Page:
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Tom Dean says adding to Team GB medal haul would be 'a dream'

As the countdown to the rearranged Tokyo 2020 Olympic Games edges ever closer, we focus on the English athletes who will be travelling to Japan.

Tom Dean has predicted that Team GB will ‘put on a real show’ in Tokyo and says it would be his ‘dream come true’ to contribute to the medal haul.

The 21-year-old freestyle specialist will be debuting at his maiden Olympic Games and says that ‘as a country, bringing home medals is always the aim’.

“I think if we can just deliver what we’ve been working on in training then that would be a dream come true,” he said.

“If the times are competitive with the rest of the world, both individually and on the relay, we do want to be bringing home some medals as a country – that’s always the aim.

“If I can do my bit and help out then that would be a dream come true.”

  • Date of Birth: 02/05/2000
  • Club: Bath National Centre
  • Olympic record: Competing at first Olympic Games in Tokyo

While speaking at the recent kitting-out day for Team GB, the National Centre Bath-based athlete said: “It’s been a dream of mine for my whole life to wear this shirt.”

A dream that for him, began at his first and only club, Maidenhead Marlins Swimming Club.

Dean said: “I was there [Maidenhead] from the ages of eight to eighteen, coached by Paul Lloyd for the majority of it until I became a senior swimmer at the Bath National Centre.

“I worked my way up through the ranks of the club. My brothers and sisters all swam for Maidenhead so it’s the only place we’ve ever known and I try to go back and visit as much as I can.”

He credits the club and his coach there for helping him reach to the calibre of swimmer he is today and said: “I wouldn’t be where I am today if it wasn’t for Paul.

“He took me from an age-grouper all the way to a European champion. So, completely invaluable when it came to my development and helped me to become a successful senior swimmer with longevity in the sport.”

Dean says his time in club swimming had assisted him greatly, both in life and in sport.

“It’s given me a respect for the sport and an appreciation for getting out what you put in,” he said.

“I think a degree of discipline, motivation, time management – all these things that come from a sport which is as tough and demanding as swimming.

“I’ve been able to carry that through into not just my senior career within the sport but other aspects of my life as well.”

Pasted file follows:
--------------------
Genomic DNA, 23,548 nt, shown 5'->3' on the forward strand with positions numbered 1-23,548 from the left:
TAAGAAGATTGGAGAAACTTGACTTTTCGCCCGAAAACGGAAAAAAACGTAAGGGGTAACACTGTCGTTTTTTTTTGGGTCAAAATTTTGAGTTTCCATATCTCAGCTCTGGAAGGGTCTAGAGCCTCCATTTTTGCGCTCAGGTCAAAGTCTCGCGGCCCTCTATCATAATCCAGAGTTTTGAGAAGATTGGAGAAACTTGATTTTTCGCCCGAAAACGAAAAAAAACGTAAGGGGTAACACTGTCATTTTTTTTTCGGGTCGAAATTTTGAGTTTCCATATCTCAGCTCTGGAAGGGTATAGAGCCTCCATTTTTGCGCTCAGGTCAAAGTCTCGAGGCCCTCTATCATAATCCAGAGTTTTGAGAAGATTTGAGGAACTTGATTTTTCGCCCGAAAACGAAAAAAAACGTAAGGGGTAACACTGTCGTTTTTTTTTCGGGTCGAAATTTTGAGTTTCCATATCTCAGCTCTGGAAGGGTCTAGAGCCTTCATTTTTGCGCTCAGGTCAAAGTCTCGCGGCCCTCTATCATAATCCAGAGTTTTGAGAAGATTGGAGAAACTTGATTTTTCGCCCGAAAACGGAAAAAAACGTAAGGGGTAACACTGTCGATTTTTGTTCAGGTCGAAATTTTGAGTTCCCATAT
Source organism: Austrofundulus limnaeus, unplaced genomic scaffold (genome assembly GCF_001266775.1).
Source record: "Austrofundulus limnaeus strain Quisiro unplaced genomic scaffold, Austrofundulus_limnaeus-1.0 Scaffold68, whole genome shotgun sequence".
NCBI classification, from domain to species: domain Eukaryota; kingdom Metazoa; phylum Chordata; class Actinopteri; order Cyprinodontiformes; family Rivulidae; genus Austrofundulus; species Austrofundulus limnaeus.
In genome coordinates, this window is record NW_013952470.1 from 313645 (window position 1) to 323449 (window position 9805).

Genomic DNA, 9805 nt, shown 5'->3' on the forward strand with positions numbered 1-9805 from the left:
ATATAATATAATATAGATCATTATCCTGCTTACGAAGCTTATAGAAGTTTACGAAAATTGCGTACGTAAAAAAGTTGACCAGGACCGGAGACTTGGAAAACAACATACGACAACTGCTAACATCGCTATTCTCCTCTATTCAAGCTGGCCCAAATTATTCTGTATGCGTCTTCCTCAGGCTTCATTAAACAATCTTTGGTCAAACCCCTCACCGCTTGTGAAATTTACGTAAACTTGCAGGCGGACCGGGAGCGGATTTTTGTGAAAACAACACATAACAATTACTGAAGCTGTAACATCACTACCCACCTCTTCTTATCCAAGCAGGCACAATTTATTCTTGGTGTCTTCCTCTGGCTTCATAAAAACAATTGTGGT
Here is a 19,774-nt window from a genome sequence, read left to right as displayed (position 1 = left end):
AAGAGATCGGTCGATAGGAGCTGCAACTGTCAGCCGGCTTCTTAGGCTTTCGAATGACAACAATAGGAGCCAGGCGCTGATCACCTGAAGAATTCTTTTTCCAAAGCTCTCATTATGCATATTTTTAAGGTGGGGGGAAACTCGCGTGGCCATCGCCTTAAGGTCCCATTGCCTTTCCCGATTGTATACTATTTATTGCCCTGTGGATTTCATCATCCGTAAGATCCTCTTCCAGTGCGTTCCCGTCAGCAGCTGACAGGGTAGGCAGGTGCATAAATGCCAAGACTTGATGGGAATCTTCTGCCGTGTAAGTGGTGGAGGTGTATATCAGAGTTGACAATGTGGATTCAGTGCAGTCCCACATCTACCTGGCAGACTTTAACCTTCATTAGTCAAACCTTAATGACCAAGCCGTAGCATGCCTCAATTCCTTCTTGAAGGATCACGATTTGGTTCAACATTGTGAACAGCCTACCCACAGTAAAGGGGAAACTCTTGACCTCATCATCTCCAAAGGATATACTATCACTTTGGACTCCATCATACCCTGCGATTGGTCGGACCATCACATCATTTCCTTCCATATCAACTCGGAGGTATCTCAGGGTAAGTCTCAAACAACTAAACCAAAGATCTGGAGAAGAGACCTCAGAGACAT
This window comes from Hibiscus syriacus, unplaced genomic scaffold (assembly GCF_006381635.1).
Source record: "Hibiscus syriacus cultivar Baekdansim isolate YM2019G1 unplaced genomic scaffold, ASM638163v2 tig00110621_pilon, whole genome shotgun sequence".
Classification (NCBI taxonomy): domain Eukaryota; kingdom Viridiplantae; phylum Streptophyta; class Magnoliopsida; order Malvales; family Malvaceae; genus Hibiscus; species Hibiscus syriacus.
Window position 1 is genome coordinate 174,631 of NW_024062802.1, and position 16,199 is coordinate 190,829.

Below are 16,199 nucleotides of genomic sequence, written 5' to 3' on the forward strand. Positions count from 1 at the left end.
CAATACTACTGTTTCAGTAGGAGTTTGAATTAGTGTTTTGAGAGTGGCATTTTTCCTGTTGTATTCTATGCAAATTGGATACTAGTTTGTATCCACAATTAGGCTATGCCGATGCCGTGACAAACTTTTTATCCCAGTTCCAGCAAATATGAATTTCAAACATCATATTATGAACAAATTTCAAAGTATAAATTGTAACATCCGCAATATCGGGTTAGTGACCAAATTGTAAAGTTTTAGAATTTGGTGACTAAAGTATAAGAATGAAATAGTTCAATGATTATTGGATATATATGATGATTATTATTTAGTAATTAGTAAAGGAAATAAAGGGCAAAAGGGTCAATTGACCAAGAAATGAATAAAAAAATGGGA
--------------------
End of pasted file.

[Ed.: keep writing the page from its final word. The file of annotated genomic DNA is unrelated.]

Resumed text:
‘Clubs are absolutely vital’

Dean is a passionate advocate for children being able to swim and says that clubs play a vital role in the development of youngsters within the sport.

“They’re absolutely vital, I think everyone should learn how to swim, everyone should leave school knowing how to swim, I’m a big advocate for that.

“My parents had me in the water from a young age, just purely for water safety and I just loved going to the pool as much as I could, it’s always been a passion of mine.

“Learning to swim can be life-saving so it’s really important”

Reminiscing on his first memory of swimming, he said with a smile: “I remember having swimming lessons back when we were growing up in London.

“I remember getting told off for staying under the water too long and blowing bubbles and not listening to the teacher.

“I think that was just a love of the water really and it’s stayed with me ever since. It’s always been a part of my life.

‘It shouldn’t be too serious’

His message to any young swimmers is to ‘enjoy the sport and not take things too seriously’.

He explained: “The social side of it is massively important. As a young swimmer, you should be enjoying your sport. You should want to go to training sessions, see your pals and have a bit of a laugh.

“As a younger swimmer it shouldn’t be too serious, enjoy yourself, stay fit, stay healthy, have a good laugh with your mates and when you start to get a bit older you can then take it a bit more seriously.

“Then you enjoy it in a different way, you enjoy the hard work and the gains from it – that’s really important.”

Dean recognises that the last 18 months have been particularly challenging for club swimmers – something which his own brother, who swims at Maidenhead, has experienced first-hand.

“It’s been a really tough 18 months and getting back into it will be strange. My younger brother, who is still swimming at Maidenhead, has experienced that first-hand.”

His advice is: “Just stick at it, the results will come if you put in the hard work, listen to your coaches and you won’t go far wrong.”

Along with putting on impressive performances in Tokyo for Team GB, another of his aspirations within the sport is to help as many young swimmers, including his siblings, as he can.

“It’s a full-time career for me so if I can help him [his brother] out or any of the other swimmers at Maidenhead, and any other age-group swimmers, then that will be all I want.”

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